1. Increasing Energy Efficiency: Breweries can reduce their energy consumption by upgrading to more efficient equipment, improving insulation, and using natural lighting where possible.
  2. Switching to Renewable Energy: By installing solar panels or wind turbines, breweries can generate their own renewable energy. They can also purchase renewable energy from the grid.
  3. Treating Wastewater: Breweries produce a significant amount of wastewater, which can be treated and reused, reducing both water and energy consumption.

Reducing Emissions in the Supply Chain

A brewery’s supply chain is another significant source of emissions. By making changes in how they source ingredients and package their beer, breweries can significantly reduce their carbon footprints.

  1. Sourcing Locally: By sourcing ingredients locally, breweries can reduce the emissions associated with transporting goods over long distances.
  2. Organic Farming: Organic farming practices can reduce emissions by eliminating the use of synthetic fertilisers and pesticides, which are major contributors to greenhouse gases.
  3. Sustainable Packaging: Innovations in packaging, such as the use of recycled materials and light-weighting, can significantly reduce emissions related to packaging production and disposal.

Carbon Offsetting

Despite a brewery’s best efforts, it’s virtually impossible to completely eliminate all emissions. That’s where carbon offsetting comes in. Carbon offsetting involves investing in projects that either reduce emissions elsewhere (like renewable energy projects) or remove carbon from the atmosphere (like tree planting projects). Through carbon offsetting, breweries can balance out their remaining emissions and achieve carbon neutrality.

The Role of Technology in Carbon Neutral Brewing

Advancements in technology play a crucial role in the brewing industry’s transition to carbon neutrality. From energy-efficient brewing equipment to innovative packaging solutions, technology is helping breweries reduce their carbon footprints and move closer to carbon neutrality.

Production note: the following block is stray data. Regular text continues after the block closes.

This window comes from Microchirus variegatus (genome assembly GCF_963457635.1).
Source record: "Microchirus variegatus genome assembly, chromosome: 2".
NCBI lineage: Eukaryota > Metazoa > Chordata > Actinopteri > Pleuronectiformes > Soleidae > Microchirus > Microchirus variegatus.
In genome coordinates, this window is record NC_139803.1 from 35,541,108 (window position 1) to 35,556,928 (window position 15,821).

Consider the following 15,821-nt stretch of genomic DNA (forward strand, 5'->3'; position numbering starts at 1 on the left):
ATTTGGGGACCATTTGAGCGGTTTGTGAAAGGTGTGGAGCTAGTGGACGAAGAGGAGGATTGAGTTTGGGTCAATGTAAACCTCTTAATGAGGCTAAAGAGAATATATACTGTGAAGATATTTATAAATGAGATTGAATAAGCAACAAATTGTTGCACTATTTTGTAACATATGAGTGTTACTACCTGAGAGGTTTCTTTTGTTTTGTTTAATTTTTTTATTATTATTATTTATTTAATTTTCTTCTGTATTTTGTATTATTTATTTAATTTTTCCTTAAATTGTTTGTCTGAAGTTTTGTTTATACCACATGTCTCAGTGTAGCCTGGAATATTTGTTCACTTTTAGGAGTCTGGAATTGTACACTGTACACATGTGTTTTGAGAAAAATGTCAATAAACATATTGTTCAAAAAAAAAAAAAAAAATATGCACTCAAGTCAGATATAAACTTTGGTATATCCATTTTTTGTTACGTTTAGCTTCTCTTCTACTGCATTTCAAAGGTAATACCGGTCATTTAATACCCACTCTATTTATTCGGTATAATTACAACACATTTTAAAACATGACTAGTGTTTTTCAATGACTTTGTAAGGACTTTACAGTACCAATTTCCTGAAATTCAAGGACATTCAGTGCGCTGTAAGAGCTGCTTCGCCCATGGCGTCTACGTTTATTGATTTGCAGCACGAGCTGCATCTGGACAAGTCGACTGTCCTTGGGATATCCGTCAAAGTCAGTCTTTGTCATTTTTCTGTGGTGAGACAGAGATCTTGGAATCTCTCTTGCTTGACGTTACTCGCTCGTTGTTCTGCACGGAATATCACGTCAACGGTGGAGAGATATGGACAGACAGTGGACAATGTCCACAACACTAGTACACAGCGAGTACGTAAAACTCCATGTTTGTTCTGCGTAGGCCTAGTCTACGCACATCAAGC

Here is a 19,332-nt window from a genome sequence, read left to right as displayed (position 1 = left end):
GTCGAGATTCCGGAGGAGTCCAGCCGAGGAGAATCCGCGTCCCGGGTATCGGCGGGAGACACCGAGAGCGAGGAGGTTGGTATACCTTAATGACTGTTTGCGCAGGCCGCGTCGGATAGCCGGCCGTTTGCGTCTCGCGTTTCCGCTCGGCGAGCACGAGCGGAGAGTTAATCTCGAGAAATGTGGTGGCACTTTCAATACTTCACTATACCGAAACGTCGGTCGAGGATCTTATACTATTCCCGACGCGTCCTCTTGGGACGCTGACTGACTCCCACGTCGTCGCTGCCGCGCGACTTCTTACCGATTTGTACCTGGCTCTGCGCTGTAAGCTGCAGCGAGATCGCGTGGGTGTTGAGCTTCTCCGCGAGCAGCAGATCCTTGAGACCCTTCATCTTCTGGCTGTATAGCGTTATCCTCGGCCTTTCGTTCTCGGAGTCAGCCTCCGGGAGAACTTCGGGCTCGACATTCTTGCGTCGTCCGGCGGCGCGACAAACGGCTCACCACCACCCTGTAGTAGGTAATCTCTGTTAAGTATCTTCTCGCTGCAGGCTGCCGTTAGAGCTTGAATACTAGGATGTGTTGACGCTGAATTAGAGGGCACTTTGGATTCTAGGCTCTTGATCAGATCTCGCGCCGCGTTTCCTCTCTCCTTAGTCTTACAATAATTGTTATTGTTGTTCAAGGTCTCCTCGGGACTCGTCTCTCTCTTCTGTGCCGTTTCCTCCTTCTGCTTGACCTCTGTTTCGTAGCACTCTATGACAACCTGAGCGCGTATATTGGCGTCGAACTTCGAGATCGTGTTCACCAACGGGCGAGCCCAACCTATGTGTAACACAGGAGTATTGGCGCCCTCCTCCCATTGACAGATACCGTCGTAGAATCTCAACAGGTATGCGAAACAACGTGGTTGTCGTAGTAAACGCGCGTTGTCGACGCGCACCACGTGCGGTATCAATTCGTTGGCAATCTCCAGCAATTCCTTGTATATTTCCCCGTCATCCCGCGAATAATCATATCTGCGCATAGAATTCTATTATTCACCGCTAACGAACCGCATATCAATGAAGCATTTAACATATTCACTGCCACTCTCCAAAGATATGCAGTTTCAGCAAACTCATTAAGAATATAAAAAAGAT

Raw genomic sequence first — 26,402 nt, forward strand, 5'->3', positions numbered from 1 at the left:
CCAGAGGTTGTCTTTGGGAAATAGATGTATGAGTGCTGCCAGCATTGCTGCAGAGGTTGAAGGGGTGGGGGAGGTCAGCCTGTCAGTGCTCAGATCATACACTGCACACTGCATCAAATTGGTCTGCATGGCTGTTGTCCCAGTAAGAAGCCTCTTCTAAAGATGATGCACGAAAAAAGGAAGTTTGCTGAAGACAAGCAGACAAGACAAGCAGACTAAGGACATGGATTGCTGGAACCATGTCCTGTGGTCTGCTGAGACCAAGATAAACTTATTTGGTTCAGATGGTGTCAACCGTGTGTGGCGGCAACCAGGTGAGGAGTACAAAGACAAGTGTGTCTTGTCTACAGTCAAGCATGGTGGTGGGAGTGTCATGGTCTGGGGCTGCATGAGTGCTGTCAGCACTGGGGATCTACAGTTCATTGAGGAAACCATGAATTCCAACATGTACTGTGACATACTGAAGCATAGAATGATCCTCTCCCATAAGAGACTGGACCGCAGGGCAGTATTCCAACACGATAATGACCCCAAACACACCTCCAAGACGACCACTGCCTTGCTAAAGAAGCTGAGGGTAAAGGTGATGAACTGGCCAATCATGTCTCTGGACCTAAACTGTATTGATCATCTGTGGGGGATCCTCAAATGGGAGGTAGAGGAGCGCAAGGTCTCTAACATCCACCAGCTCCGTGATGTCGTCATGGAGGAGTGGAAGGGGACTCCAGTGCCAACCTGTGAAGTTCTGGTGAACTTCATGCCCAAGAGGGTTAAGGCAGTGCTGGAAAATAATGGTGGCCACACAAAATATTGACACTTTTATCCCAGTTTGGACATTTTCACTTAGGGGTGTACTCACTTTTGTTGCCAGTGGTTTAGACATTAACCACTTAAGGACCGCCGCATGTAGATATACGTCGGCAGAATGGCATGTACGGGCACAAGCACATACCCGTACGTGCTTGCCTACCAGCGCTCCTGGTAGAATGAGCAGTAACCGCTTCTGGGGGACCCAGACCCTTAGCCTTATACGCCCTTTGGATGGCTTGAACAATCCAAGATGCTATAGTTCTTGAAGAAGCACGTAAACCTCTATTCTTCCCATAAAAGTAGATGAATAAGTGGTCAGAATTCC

Advanced Brewing Equipment

Innovative brewing equipment can help breweries reduce their energy consumption and emissions. For example, some modern brewing systems use heat recovery technology to capture and reuse heat generated during the brewing process. Additionally, advances in wastewater treatment technology allow breweries to generate biogas from their wastewater, reducing their reliance on fossil fuels.

Concentrated Beer

One innovative approach to reducing emissions related to transportation and packaging is the production of concentrated beer. Companies like Sustainable Beverage Technologies and Alfa Laval have developed systems that remove much of the water from beer, resulting in a concentrate that can be transported at a fraction of the weight and volume of traditional beer. Once at its destination, the beer concentrate can be rehydrated and carbonated before serving.

Challenges and Potential Solutions

While the journey towards carbon-neutral brewing holds great promise, it also presents several challenges. Here, we explore some of these challenges and potential solutions.

Financial Cost

Transitioning to carbon-neutral brewing involves significant upfront costs, from investing in energy-efficient equipment and renewable energy systems to overhauling supply chains and investing in carbon offset projects. However, many of these investments can lead to long-term cost savings through reduced energy bills and waste disposal costs.

Consumer Perception

Changing established brewing processes and packaging can risk alienating loyal customers. That’s why it’s crucial for breweries to communicate their sustainability efforts clearly and honestly, emphasising the environmental benefits without compromising on the quality and taste of their beer.

Collaboration and Knowledge Sharing

Achieving carbon neutrality is a complex task that requires expertise in various fields. By collaborating with other breweries and sharing knowledge and best practices, the brewing industry can accelerate its transition to carbon neutrality. Initiatives like New Belgium’s Carbon Neutral Toolkit, which provides breweries with a step-by-step guide to achieving carbon neutrality, are an excellent example of this kind of collaboration.


The race towards carbon neutrality in the brewing industry is well underway, driven by pioneering brands like New Belgium Brewing Co. and Fat Tire Amber Ale. While the journey presents numerous challenges, the industry’s commitment to sustainable brewing and innovative technological solutions give cause for optimism.

With the right investments, collaboration, and consumer support, carbon-neutral beer could soon be the norm rather than the exception, proving that enjoying a pint can be compatible with protecting our planet. As the brewing industry continues to evolve, it’s clear that sustainability is not just an optional extra but a vital ingredient in the beer of the future.